2014 the EU court ruled that individuals could request that irrelevant information be removed in the search
results from search engines like Google and Bing.
Pakistan President Mamnoon Hussain signed into law the Hindu Marriage Bill 2017, allowing Pakistan’s Hindus
to regulate their own marriages. Hindus will be able to perform legal marriages in accordance with their religious
customs. According to the law, marriages officiated before the passage of the law will be automatically
legitimized. According to Pakistan Prime Minister Nawaz Sharif, the new law was passed to provide equal
protection to Pakistan’s Hindus. The law will apply to all of Pakistan’s Hindus, except those living in the
Sindh providence, which already has a law regarding Hindu marriages.
I Lawteller I April 2017
EXPORTERS PVT. LTD. were later renamed as
M/s. Orchid Infrastructure Developers P. Ltd. The
plaintiff-respondent filed a suit for declaration with
consequential relief as against the appellants with
regard to rejection of bid relating to the commercial
tower situated in Sector 29, Urban Estate, Gurgaon,
in area admeasuring 9.527 acres. The bid submitted
by the plaintiff was the highest of Rs.11,17,50,000/-.
The reserve price was Rs.106.65 crores. The main
terms and conditions of the auction were as under:
crores being highest was accepted. Petitioner deposited
10% amount by various drafts on the fall of hammer.
Formal letter of allotment was not issued in spite of
efforts made by the plaintiff. Officials of HUDA were
dragging their feet over the issue without any rhyme or
Plaintiff ultimately received memo dated 24.9.2004
purporting to refund 10% amount Rs.11,17,50,000
deposited by the plaintiff at the time of auction held on
24.5.2004 on the ground that the bid had not been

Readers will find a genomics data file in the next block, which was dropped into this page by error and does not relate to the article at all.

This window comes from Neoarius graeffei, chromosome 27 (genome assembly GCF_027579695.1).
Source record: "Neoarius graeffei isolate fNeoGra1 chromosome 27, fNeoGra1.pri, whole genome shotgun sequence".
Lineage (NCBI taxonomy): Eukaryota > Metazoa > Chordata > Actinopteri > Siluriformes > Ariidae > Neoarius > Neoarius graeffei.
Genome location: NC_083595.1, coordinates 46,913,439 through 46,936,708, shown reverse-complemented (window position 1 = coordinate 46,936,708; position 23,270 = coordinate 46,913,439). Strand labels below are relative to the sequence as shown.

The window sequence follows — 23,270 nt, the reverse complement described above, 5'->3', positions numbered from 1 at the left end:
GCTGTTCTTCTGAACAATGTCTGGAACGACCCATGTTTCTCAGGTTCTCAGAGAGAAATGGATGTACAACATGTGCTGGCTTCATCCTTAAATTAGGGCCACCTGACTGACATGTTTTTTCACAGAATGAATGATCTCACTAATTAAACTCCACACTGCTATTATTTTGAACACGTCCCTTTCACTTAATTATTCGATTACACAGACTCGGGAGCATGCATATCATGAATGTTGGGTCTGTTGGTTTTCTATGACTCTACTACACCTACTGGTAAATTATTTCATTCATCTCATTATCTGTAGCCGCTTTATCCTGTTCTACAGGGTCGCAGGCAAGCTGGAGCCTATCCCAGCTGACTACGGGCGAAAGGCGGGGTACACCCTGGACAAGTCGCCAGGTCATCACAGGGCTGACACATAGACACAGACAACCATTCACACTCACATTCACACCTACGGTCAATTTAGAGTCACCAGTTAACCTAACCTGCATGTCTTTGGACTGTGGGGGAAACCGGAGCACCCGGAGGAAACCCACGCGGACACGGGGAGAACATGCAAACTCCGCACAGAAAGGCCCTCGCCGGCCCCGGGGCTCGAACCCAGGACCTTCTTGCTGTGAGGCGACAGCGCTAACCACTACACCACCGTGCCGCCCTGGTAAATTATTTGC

(i) 10% of the bid amount to be tendered on
the spot at fall of hammer.
(ii) 15% of the bid money to be deposited
within 30 days from the date of issuance of
allotment letter.
(iii) 75% of the amount to be paid within 60
days from issuance of allotment letter as one
time interest free payment or with interest in
the manner prescribed.
Plaintiff questioned the rejection of the bid on the
ground of its being illegal, unlawful, mala fide, arbitrary,
discriminatory and violative of principles of natural
justice. The bid for the commercial tower was adequate
and above the reserved price. The plaintiff relied upon
Regulation 6 regarding issuance of allotment letter by
Chief Administrator. The rejection of the bid is without
any rhyme or reason. The order is non-speaking. There
was no material available with the defendant to conclude
(iv) The Presiding Officer (Administrative
that auction of property in question was made at a lower
Officer) reserved the right to withdraw any
rate or that the same would fetch a higher price in the
property from the auction or reject any bid
event of re-auction. The Chief Administrator alone was
without assigning any reason.
competent to decide about the bid and no delegation
It is further averred in the plaint that the auction held of power to Administrator has been shown to the